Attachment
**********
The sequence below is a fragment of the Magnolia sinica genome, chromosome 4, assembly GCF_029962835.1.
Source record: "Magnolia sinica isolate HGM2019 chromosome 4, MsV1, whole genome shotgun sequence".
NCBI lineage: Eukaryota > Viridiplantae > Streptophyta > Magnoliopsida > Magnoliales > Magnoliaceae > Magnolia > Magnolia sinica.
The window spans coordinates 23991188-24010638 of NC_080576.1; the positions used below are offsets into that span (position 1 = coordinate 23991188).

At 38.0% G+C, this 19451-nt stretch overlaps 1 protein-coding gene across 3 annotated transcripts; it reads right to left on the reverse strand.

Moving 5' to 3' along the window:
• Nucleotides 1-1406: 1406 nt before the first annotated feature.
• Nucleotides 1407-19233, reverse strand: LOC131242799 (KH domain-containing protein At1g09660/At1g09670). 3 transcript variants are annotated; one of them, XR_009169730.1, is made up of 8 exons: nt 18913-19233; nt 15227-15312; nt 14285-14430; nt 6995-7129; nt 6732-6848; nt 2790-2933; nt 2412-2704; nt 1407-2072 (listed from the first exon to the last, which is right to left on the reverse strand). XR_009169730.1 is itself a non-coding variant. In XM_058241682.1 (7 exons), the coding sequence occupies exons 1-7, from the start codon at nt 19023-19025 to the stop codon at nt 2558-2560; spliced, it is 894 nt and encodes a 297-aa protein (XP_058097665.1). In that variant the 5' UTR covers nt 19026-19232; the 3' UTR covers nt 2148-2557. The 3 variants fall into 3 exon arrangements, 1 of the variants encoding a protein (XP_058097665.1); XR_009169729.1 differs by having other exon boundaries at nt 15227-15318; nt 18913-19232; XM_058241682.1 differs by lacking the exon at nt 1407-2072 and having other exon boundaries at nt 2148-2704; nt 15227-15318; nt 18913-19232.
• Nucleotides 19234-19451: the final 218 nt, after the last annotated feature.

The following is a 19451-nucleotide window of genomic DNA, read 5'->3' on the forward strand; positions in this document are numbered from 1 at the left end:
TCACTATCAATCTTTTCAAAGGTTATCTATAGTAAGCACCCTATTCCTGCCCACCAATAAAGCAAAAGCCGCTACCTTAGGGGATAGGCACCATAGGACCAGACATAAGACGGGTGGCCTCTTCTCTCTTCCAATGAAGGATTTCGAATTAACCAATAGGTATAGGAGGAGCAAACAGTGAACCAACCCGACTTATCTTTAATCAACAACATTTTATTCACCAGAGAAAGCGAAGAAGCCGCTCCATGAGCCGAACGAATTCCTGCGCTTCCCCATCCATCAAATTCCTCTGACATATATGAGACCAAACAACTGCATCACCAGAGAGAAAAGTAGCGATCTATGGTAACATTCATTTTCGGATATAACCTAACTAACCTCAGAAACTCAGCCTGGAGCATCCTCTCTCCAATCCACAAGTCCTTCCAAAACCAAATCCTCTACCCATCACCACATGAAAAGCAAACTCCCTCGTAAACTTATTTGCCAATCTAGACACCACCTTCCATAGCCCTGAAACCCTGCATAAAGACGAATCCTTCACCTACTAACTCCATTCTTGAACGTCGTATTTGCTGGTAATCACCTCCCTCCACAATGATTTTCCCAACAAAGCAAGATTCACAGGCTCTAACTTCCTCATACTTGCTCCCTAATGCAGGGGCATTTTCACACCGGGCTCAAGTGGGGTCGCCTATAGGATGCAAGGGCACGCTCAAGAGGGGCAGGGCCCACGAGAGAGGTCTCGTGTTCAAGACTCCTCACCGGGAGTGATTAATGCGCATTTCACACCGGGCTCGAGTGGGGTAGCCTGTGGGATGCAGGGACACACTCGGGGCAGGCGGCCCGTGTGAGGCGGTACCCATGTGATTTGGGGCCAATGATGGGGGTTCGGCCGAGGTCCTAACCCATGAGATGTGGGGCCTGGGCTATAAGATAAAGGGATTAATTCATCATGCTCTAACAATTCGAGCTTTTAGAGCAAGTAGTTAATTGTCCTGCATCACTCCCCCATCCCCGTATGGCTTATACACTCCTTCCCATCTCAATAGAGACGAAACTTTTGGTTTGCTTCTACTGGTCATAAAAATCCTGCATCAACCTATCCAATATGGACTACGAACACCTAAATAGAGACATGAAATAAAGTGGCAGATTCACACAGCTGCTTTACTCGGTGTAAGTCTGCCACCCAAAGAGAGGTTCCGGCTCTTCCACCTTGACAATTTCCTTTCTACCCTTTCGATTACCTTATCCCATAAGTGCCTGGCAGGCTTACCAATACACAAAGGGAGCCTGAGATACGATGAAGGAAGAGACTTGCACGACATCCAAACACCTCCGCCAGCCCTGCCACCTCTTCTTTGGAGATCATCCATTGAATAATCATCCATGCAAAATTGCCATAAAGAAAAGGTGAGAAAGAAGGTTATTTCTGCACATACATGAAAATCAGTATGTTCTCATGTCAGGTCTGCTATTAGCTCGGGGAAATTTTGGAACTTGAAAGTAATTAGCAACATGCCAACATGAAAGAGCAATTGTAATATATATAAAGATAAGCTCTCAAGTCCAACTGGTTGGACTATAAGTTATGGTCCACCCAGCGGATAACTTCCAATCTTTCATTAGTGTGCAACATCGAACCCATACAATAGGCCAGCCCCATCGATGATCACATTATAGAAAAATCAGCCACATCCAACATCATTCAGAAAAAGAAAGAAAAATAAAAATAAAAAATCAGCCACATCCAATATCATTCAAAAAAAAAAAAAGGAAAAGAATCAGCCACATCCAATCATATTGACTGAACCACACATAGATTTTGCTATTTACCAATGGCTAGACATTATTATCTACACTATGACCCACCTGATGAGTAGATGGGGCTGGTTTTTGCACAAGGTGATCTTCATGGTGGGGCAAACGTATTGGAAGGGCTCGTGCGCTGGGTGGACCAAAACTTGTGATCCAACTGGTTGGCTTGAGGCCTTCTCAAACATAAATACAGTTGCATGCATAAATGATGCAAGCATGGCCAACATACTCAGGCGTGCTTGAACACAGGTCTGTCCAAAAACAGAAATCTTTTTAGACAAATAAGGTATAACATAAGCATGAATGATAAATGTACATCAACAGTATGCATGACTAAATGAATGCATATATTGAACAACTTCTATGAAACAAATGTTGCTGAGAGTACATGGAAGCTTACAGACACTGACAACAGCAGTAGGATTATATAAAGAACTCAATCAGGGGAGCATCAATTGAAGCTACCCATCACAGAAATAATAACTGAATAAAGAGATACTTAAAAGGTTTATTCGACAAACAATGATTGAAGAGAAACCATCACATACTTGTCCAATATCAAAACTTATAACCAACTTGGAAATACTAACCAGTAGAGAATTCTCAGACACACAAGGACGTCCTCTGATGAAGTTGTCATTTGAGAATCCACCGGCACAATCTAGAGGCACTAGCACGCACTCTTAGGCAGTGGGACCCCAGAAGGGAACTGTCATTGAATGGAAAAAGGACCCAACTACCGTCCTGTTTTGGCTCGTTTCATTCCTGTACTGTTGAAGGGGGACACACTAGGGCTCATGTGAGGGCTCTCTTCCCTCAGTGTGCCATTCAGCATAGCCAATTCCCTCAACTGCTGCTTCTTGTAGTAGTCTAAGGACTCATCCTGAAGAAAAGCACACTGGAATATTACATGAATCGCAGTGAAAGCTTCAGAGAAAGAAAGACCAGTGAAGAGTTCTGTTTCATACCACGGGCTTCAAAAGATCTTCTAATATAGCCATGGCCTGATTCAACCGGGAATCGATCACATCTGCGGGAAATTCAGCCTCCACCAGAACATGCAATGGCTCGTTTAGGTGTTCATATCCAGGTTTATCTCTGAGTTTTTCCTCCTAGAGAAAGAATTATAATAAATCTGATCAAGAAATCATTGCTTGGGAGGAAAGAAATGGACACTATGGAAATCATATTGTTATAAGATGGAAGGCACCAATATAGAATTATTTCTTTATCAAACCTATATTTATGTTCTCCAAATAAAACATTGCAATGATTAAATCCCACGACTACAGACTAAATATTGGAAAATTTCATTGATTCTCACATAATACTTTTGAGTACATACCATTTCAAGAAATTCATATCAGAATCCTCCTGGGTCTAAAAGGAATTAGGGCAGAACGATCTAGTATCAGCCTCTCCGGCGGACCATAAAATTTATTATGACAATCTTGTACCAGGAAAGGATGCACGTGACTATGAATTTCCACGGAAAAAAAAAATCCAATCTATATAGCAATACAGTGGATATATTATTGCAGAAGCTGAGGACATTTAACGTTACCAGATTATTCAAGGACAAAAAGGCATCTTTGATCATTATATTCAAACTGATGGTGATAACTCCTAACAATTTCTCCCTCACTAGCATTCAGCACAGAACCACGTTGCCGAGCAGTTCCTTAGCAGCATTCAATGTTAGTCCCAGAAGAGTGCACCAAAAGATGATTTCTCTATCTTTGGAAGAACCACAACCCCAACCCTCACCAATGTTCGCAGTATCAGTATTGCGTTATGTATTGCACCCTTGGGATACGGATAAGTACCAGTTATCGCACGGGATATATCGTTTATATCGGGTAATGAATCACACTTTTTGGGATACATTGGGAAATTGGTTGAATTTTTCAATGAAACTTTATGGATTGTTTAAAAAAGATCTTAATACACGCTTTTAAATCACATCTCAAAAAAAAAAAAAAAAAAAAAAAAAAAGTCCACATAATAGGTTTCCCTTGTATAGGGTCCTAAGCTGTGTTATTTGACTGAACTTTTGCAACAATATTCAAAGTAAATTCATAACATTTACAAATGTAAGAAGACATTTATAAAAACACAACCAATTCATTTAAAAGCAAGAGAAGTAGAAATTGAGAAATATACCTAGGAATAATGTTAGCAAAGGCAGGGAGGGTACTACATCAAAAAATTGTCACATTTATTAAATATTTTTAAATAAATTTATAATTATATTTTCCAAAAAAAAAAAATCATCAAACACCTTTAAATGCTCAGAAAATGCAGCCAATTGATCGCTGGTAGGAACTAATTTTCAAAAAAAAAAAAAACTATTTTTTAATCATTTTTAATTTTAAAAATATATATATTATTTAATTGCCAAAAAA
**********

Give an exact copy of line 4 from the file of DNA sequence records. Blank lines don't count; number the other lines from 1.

The window spans coordinates 23991188-24010638 of NC_080576.1; the positions used below are offsets into that span (position 1 = coordinate 23991188).